Edmund Campion: Priest, Martyr, Historian, Poet, Playwright, Professor

When Pope Paul VI canonized the Forty Martyrs of England and Wales in 1970, one name stood out. That was Edmund Campion, who was an historian, a poet, a playwright, a professor, a priest, a renowned homilist, and a martyr.

Campion was a brilliant orator as a student and teacher at Oxford. Queen Elizabeth observed him in debate when Campion was 26 years old. She was impressed, and marked him as a future leader in the Church of England. Campion became Proctor at Oxford and took Anglican Orders as a deacon, having been raised as a Protestant. He then began to study the Fathers of the Church, and was increasingly drawn to the Catholic Faith.

Campion was invited to come to Ireland to start a college which years later became Trinity College in Dublin. While in Ireland he wrote a history of the country, which is his only surviving work of any length, because his well-regarded and -attended sermons were not recorded. After Elizabeth was excommunicated by Pope Pius V in 1570, and anti-Catholic persecution intensified, he left Ireland for England, and then went to France.

In France, Campion studied at the Catholic Douai College, which later generated the English Douai Bible. Douai prepared mainly English seminarians for the priesthood, and 160 of its graduates were ultimately executed in England for preaching the Catholic Faith. In his biography of Campion, Evelyn Waugh observed that “Martyrdom was in the air at Douai.” Campion was appointed Professor of Rhetoric at Douai, but left after graduation, traveling by foot to Rome to study to become a Jesuit.

Campion was assigned to Prague in his Jesuit formation, and taught several subjects, including rhetoric and philosophy, at the new Jesuit College in that city, which was mainly Protestant at that time. He was ordained a priest in 1578 and remained in education in Prague until 1580. While in that city, he wrote a tragedy based on the life of the Jewish King Saul. After the play’s initial performance, it was encored at the request of the Emperor.

Campion went next to England, traveling for months across Europe on his way, meeting with many influential Catholics, including Cardinal Charles Borromeo, with whom he spent eight days in Milan, Italy. He was sent to England at a time of increasing persecution of Catholics, and published two notable pamphlets. “Campion’s Brag” defended the Catholic religion, while his “Ten Reasons” summarized the failings of all Protestant religions, from Luther, to Calvin, to Zwingly, and to the Church of England. These pamphlets received wide distribution, but were quickly destroyed by English authorities, such that only four copies of the first edition of “Ten Reasons” are still extant.

During his one plus years in England, Campion traveled house to house, saying Masses for Catholic families or their servants, and hearing confessions at night. His sermons were celebrated for their remarkable clarity and insight, and all who heard of his presence flocked to hear him preach. He was ultimately betrayed, found, and arrested after saying Mass at a large gathering. He was paraded to the Tower of London bound on horseback, and was initially imprisoned for four days in a cell too low to permit him to stand erect and too narrow to allow him to lie flat.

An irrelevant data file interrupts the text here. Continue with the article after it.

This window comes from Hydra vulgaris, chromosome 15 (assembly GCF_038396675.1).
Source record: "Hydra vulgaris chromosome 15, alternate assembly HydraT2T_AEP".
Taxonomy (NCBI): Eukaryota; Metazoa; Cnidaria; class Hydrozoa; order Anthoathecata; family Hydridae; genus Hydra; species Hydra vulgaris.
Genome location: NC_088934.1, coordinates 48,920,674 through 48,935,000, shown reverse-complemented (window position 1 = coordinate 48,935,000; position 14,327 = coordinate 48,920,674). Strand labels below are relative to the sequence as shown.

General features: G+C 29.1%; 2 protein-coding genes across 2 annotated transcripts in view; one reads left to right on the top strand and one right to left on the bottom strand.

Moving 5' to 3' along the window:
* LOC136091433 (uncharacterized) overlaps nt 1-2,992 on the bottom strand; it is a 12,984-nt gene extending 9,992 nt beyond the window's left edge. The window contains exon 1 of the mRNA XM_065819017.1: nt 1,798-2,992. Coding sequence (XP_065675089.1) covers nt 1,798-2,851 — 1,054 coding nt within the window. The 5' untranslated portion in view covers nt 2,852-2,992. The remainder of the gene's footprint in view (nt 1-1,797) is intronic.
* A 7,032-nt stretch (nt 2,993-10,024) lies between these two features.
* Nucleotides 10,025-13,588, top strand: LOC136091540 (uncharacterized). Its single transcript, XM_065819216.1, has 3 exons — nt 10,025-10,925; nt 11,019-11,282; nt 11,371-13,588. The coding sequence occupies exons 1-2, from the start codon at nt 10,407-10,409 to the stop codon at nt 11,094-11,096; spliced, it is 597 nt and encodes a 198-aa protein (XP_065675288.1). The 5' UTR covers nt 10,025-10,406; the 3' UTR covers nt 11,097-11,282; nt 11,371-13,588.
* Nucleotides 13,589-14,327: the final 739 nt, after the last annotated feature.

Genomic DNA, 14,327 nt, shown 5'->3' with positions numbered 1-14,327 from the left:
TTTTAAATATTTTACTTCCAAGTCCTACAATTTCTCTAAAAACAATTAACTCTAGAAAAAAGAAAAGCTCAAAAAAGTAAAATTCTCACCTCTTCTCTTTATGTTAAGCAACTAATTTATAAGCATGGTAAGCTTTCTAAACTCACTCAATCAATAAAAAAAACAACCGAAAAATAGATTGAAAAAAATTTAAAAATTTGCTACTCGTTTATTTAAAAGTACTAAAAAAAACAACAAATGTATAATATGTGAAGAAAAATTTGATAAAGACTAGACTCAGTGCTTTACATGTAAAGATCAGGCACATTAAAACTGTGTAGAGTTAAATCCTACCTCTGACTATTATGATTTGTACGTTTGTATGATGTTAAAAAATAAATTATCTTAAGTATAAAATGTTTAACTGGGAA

Campion was taken before Queen Elizabeth and questioned at length regarding his activities and plans, but was not found to be guilty of any crimes against England or its monarch at that time. He was offered a preference and advancements in the English church if he entered the Protestant ministry. When he refused, he was sent to the Tower of London for four months, and was tortured three times on the rack. Because of his prominence with Catholics and his stellar reputation in defending the Faith, English authorities defamed him by spreading untrue rumors that he had converted to the Church of England, or had committed suicide after confessing to crimes against the state. Despite his weakened state, Campion was transported without prior notice to four separate “Conferences” where Church of England prelates and other Anglican experts forced him to answer thorny theological questions without benefit of preparation or access to books, even including a Bible.

Campion was then tried with several others on trumped-up charges of conspiracy to murder Elizabeth and support a Catholic invasion of England. The defendants were not permitted defense counsel, and Campion acted in their stead to plead their defense. The court record indicates a spirited defense launched by Campion, who debated the prosecutor and pointed out the absence of any evidence to support the spurious charges. Despite Campion’s valiant efforts, all of the defendants were convicted and sentenced to be hung, drawn, and quartered for treason. In his final speech, Campion observed that “In condemning us you condemn all your own ancestors– all the ancient priests, bishops and kings– all that was once the glory of England, the island of saints, and the most devoted child of the See of Peter… God lives; posterity will live; their judgment is not so liable to corruption as that of those who are now going to sentence us to death.”

The sentences of execution imposed on Campion and on his fellow Catholic priests Ralph Sherwin and Alexander Briant were carried out after a grizzly procession to the site of execution at Tyburn on December 1, 1581. Campion was then 41 years old. Witnessing the execution in the front row was Sir Henry Walpole, a lawyer, who was splashed with Campion’s blood. After witnessing these executions, Walpole became a Jesuit priest, and was himself hung, drawn, and quartered 13 years later. He is another one of the Forty Martyrs of England and Wales canonized in 1970.

 

 

 

 

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